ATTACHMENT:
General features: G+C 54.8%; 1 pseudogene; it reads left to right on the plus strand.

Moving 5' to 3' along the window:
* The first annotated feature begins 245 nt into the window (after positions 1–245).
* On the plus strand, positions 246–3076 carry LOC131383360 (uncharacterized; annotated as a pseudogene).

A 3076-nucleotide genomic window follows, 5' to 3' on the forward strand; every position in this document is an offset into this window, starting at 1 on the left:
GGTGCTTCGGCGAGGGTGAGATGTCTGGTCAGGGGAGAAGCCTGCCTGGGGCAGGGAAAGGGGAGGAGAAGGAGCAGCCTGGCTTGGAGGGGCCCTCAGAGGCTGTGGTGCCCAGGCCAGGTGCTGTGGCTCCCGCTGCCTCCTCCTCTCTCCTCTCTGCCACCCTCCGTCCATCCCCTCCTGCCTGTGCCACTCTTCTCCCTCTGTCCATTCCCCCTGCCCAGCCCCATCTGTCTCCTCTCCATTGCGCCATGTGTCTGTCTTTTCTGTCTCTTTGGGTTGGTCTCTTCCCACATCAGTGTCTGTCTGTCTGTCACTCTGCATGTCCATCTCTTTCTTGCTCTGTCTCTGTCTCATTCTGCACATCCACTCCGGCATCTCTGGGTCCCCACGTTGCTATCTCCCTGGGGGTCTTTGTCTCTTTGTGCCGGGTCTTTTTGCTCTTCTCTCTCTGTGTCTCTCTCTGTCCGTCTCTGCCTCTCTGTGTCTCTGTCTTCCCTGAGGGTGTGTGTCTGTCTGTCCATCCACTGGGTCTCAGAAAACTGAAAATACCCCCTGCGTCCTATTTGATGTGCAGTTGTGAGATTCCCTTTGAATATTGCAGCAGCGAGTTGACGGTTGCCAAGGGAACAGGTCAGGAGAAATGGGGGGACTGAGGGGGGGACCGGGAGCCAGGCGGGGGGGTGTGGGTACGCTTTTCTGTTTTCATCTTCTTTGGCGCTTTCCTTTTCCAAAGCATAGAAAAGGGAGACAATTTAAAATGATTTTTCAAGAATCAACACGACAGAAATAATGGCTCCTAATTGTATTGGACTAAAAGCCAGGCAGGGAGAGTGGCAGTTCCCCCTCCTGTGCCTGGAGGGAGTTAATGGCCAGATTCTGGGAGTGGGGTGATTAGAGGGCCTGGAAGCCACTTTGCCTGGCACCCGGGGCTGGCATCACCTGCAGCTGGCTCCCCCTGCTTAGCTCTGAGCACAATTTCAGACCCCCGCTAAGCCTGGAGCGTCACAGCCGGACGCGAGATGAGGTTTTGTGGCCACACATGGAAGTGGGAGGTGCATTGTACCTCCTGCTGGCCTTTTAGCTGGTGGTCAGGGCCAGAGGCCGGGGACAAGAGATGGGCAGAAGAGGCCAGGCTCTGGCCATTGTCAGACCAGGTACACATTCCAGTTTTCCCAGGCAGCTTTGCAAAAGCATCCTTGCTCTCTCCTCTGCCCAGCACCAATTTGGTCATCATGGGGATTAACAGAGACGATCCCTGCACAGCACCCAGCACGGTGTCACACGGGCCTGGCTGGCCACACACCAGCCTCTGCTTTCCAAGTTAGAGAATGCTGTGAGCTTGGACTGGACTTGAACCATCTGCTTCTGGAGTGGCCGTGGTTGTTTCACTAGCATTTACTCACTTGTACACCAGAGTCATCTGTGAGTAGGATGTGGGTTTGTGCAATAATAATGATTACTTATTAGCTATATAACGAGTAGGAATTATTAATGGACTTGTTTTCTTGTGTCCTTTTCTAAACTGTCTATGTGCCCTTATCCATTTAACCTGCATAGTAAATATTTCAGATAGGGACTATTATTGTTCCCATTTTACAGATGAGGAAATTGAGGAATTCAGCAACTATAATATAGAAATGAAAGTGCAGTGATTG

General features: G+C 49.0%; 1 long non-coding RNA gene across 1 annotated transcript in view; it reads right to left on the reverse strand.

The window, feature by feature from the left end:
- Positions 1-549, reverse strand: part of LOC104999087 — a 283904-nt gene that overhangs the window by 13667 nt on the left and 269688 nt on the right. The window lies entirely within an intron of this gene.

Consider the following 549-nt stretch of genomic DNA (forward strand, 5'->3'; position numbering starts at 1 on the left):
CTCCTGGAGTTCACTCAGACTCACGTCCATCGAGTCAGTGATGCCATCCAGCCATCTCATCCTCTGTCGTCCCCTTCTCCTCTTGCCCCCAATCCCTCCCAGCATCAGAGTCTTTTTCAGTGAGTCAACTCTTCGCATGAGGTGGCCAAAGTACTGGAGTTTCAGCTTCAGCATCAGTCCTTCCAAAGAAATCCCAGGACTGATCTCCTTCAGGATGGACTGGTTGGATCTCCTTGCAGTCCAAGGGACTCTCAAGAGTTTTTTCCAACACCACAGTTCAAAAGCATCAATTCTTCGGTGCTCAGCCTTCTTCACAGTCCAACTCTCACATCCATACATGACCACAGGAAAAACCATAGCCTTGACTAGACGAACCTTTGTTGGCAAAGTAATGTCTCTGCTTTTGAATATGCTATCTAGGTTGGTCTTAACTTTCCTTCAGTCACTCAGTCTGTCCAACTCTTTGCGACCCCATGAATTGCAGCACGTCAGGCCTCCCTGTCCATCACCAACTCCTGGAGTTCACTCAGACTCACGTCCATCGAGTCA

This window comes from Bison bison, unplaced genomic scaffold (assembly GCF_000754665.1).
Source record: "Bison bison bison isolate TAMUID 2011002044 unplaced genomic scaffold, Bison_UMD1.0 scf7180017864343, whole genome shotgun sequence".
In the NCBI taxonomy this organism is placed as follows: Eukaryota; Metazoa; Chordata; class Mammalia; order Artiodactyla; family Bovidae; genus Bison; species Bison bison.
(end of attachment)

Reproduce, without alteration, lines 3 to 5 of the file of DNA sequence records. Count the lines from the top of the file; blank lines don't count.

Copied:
* The first annotated feature begins 245 nt into the window (after positions 1–245).
* On the plus strand, positions 246–3076 carry LOC131383360 (uncharacterized; annotated as a pseudogene).

A 3076-nucleotide genomic window follows, 5' to 3' on the forward strand; every position in this document is an offset into this window, starting at 1 on the left: